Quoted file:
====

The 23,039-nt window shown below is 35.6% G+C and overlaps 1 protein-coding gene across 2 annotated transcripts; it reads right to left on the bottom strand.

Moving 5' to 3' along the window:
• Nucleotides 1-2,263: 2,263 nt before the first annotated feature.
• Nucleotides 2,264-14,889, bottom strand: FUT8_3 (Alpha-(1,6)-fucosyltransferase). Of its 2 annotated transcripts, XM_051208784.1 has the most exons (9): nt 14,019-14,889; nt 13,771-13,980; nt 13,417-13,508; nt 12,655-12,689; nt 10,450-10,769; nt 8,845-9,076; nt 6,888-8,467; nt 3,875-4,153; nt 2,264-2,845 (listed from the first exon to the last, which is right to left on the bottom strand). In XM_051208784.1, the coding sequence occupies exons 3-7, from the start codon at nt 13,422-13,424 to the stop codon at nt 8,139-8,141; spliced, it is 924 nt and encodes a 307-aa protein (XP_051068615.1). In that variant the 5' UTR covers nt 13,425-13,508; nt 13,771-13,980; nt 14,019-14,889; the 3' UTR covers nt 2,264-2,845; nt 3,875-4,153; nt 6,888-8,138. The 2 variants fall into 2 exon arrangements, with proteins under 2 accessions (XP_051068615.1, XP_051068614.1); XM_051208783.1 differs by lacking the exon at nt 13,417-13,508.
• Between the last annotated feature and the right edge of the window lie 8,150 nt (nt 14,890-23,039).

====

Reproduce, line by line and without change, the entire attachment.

The 23,039-nt window shown below is 35.6% G+C and overlaps 1 protein-coding gene across 2 annotated transcripts; it reads right to left on the bottom strand.

Moving 5' to 3' along the window:
• Nucleotides 1-2,263: 2,263 nt before the first annotated feature.
• Nucleotides 2,264-14,889, bottom strand: FUT8_3 (Alpha-(1,6)-fucosyltransferase). Of its 2 annotated transcripts, XM_051208784.1 has the most exons (9): nt 14,019-14,889; nt 13,771-13,980; nt 13,417-13,508; nt 12,655-12,689; nt 10,450-10,769; nt 8,845-9,076; nt 6,888-8,467; nt 3,875-4,153; nt 2,264-2,845 (listed from the first exon to the last, which is right to left on the bottom strand). In XM_051208784.1, the coding sequence occupies exons 3-7, from the start codon at nt 13,422-13,424 to the stop codon at nt 8,139-8,141; spliced, it is 924 nt and encodes a 307-aa protein (XP_051068615.1). In that variant the 5' UTR covers nt 13,425-13,508; nt 13,771-13,980; nt 14,019-14,889; the 3' UTR covers nt 2,264-2,845; nt 3,875-4,153; nt 6,888-8,138. The 2 variants fall into 2 exon arrangements, with proteins under 2 accessions (XP_051068615.1, XP_051068614.1); XM_051208783.1 differs by lacking the exon at nt 13,417-13,508.
• Between the last annotated feature and the right edge of the window lie 8,150 nt (nt 14,890-23,039).